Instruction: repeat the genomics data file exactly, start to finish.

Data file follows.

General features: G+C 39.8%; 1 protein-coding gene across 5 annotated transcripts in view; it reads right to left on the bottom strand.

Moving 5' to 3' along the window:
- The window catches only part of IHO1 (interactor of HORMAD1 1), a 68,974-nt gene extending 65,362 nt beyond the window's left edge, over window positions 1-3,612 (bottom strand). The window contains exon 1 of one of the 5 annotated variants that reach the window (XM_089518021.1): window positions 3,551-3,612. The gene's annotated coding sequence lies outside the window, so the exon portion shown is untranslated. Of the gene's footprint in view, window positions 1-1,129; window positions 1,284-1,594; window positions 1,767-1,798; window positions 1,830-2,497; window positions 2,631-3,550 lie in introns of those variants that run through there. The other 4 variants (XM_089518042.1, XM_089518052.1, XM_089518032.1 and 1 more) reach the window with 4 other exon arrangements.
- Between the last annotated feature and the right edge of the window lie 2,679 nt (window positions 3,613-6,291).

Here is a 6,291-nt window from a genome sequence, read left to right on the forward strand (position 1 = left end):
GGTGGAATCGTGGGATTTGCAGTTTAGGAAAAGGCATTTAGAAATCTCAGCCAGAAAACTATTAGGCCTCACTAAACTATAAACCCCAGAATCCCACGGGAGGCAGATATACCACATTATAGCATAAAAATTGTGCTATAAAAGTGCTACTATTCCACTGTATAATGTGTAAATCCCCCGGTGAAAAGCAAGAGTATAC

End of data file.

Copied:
General features: G+C 39.8%; 1 protein-coding gene across 5 annotated transcripts in view; it reads right to left on the bottom strand.

Moving 5' to 3' along the window:
- The window catches only part of IHO1 (interactor of HORMAD1 1), a 68,974-nt gene extending 65,362 nt beyond the window's left edge, over window positions 1-3,612 (bottom strand). The window contains exon 1 of one of the 5 annotated variants that reach the window (XM_089518021.1): window positions 3,551-3,612. The gene's annotated coding sequence lies outside the window, so the exon portion shown is untranslated. Of the gene's footprint in view, window positions 1-1,129; window positions 1,284-1,594; window positions 1,767-1,798; window positions 1,830-2,497; window positions 2,631-3,550 lie in introns of those variants that run through there. The other 4 variants (XM_089518042.1, XM_089518052.1, XM_089518032.1 and 1 more) reach the window with 4 other exon arrangements.
- Between the last annotated feature and the right edge of the window lie 2,679 nt (window positions 3,613-6,291).

Here is a 6,291-nt window from a genome sequence, read left to right on the forward strand (position 1 = left end):
GGTGGAATCGTGGGATTTGCAGTTTAGGAAAAGGCATTTAGAAATCTCAGCCAGAAAACTATTAGGCCTCACTAAACTATAAACCCCAGAATCCCACGGGAGGCAGATATACCACATTATAGCATAAAAATTGTGCTATAAAAGTGCTACTATTCCACTGTATAATGTGTAAATCCCCCGGTGAAAAGCAAGAGTATAC